Code 39 is also known like ” USS Code 39″ , ” Code 3/9″ , ” Code 3 of 9″ , ” USD-3″ , ” Alpha39″ , ” Type 39″ , ” Code 93″. It is the 9 symbolism of bar code that can codify the letters in capital letter from a to z, numbers from 0 to and a handful of special characters as the sign $ . The bar code in himself does not contain a control digit, in resistance for example as it happens to Code 128, but can be considered of automatic control by some, on the base of which a bar interpreted erroneously single cannot generate another character valid. Possibly, the most serious disadvantage of Code 39 is its low densidad of data, since more space is required to codify data in the code 39 that, for example, in code 128. This means that the very small products cannot be labellings with a bar code Code 39 as bases. Nevertheless, Code 39 is still widely used and can be decoded with almost any reader of bar code. An advantage of Code 39 is that since there is no necessity to generate a control digit, it can easily be integrated in the system of existing impression adding to a source of bar code to the system or the printer and soon to print the raw data in that source.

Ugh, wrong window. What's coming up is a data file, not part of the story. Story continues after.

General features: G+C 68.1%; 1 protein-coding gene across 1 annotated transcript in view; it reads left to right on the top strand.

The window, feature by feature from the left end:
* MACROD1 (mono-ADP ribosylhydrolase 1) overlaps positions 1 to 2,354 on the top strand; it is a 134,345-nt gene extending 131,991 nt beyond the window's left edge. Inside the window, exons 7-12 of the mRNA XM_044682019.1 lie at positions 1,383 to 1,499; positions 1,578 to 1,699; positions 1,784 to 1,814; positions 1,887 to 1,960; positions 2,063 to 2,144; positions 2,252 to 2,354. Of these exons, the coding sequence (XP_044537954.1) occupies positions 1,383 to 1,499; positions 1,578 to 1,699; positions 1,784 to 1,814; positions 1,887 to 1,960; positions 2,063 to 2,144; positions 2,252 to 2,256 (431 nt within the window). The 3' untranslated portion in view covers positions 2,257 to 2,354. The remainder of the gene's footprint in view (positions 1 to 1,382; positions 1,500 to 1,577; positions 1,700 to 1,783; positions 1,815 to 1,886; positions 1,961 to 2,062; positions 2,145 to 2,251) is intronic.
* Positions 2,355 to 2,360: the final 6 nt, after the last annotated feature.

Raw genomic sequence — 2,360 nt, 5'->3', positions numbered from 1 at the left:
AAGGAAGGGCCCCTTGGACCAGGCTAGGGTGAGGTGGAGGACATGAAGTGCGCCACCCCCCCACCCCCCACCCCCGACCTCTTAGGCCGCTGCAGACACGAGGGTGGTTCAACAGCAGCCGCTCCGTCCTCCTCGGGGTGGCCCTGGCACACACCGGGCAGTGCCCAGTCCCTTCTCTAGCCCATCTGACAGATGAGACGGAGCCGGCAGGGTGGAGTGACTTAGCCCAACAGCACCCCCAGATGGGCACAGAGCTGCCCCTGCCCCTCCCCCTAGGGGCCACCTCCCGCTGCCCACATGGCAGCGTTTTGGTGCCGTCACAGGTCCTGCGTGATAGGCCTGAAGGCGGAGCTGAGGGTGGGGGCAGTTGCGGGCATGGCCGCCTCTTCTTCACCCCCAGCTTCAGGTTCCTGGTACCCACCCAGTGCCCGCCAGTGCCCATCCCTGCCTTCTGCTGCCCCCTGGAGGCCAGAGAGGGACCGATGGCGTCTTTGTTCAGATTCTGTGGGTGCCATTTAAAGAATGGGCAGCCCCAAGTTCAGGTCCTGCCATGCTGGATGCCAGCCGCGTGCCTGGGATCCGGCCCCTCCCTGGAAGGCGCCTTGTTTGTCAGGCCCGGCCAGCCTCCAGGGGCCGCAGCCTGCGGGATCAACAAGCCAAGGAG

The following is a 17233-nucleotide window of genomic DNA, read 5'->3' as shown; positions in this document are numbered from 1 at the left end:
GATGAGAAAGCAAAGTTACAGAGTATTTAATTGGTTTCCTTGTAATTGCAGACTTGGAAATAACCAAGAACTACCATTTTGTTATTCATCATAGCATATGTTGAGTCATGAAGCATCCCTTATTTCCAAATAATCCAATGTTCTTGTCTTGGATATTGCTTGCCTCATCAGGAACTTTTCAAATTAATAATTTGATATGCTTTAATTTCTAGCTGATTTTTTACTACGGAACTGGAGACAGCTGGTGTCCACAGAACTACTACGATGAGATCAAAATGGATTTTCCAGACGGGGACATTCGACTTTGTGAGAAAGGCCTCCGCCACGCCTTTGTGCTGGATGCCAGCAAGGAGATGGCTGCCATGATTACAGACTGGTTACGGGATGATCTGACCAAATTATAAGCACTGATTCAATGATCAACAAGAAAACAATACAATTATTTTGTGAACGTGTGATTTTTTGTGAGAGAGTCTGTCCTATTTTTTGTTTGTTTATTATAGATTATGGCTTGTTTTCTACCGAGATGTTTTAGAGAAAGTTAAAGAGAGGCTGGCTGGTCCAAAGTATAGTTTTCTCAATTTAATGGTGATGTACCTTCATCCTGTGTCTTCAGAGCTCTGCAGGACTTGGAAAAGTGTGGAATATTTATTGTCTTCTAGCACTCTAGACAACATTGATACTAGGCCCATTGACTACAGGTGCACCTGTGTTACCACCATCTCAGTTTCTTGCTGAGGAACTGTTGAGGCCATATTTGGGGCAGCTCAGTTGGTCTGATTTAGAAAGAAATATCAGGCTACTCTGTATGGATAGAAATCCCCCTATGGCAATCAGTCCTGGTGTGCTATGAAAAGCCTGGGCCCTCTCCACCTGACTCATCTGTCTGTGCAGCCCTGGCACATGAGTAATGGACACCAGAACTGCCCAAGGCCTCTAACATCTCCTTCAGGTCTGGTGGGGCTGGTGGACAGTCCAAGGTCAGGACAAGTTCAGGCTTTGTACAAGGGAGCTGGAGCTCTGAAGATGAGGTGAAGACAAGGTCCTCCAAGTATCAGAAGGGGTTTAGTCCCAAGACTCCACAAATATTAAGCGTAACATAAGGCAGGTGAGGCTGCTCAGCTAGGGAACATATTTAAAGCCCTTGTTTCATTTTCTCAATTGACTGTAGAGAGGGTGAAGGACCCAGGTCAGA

Code 39 (also known as 3 9 of bar code) is a variable, discreet length, alphanumeric bar code. Its set of characters contains 43 significant characters: 0 – 9, AZ, -. , $,/, +, %, and space. Each character is made up of nine elements: five I sweep and four spaces. Three of the nine elements are wide (binary value 1), and six elements are narrow (binary value 0). Nevertheless, the additional common character (*) is used to initiate and to stop delimiters. The name code 39 derives the fact that three of the nine elements that constitute a word in key they are width elements and the six rest are narrow. Code 39 was developed by the Dr. David Allais and Ray Stevens de Intermec in 1974. Later it was standardized like ANSI MH 10.8 M-1983 and MIL-STD-1189.